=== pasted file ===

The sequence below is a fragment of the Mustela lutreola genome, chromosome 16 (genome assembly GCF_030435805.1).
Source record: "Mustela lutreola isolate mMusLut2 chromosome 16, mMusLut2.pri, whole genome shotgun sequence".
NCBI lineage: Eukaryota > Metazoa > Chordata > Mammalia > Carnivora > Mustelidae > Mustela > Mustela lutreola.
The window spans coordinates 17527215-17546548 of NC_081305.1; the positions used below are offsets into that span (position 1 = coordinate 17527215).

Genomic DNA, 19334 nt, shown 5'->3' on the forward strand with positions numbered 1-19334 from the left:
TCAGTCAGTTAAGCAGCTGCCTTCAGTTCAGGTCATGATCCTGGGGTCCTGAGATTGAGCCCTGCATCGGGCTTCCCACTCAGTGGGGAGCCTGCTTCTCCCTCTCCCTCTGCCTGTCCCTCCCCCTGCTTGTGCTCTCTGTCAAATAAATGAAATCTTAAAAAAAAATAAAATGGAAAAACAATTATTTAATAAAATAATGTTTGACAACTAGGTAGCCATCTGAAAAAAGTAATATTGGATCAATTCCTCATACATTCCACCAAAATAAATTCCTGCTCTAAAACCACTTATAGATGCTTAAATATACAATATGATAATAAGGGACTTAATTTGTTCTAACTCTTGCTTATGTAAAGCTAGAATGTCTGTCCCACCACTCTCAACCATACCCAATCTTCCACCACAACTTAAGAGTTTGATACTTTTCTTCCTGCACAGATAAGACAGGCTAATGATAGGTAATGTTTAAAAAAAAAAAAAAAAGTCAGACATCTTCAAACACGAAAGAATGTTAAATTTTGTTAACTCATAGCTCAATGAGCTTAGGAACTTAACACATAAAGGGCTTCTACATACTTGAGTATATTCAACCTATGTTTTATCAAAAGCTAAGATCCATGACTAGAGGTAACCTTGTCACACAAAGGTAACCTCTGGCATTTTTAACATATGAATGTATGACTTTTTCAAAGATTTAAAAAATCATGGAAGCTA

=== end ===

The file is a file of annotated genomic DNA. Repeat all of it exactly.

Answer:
The sequence below is a fragment of the Mustela lutreola genome, chromosome 16 (genome assembly GCF_030435805.1).
Source record: "Mustela lutreola isolate mMusLut2 chromosome 16, mMusLut2.pri, whole genome shotgun sequence".
NCBI lineage: Eukaryota > Metazoa > Chordata > Mammalia > Carnivora > Mustelidae > Mustela > Mustela lutreola.
The window spans coordinates 17527215-17546548 of NC_081305.1; the positions used below are offsets into that span (position 1 = coordinate 17527215).

Genomic DNA, 19334 nt, shown 5'->3' on the forward strand with positions numbered 1-19334 from the left:
TCAGTCAGTTAAGCAGCTGCCTTCAGTTCAGGTCATGATCCTGGGGTCCTGAGATTGAGCCCTGCATCGGGCTTCCCACTCAGTGGGGAGCCTGCTTCTCCCTCTCCCTCTGCCTGTCCCTCCCCCTGCTTGTGCTCTCTGTCAAATAAATGAAATCTTAAAAAAAAATAAAATGGAAAAACAATTATTTAATAAAATAATGTTTGACAACTAGGTAGCCATCTGAAAAAAGTAATATTGGATCAATTCCTCATACATTCCACCAAAATAAATTCCTGCTCTAAAACCACTTATAGATGCTTAAATATACAATATGATAATAAGGGACTTAATTTGTTCTAACTCTTGCTTATGTAAAGCTAGAATGTCTGTCCCACCACTCTCAACCATACCCAATCTTCCACCACAACTTAAGAGTTTGATACTTTTCTTCCTGCACAGATAAGACAGGCTAATGATAGGTAATGTTTAAAAAAAAAAAAAAAAGTCAGACATCTTCAAACACGAAAGAATGTTAAATTTTGTTAACTCATAGCTCAATGAGCTTAGGAACTTAACACATAAAGGGCTTCTACATACTTGAGTATATTCAACCTATGTTTTATCAAAAGCTAAGATCCATGACTAGAGGTAACCTTGTCACACAAAGGTAACCTCTGGCATTTTTAACATATGAATGTATGACTTTTTCAAAGATTTAAAAAATCATGGAAGCTA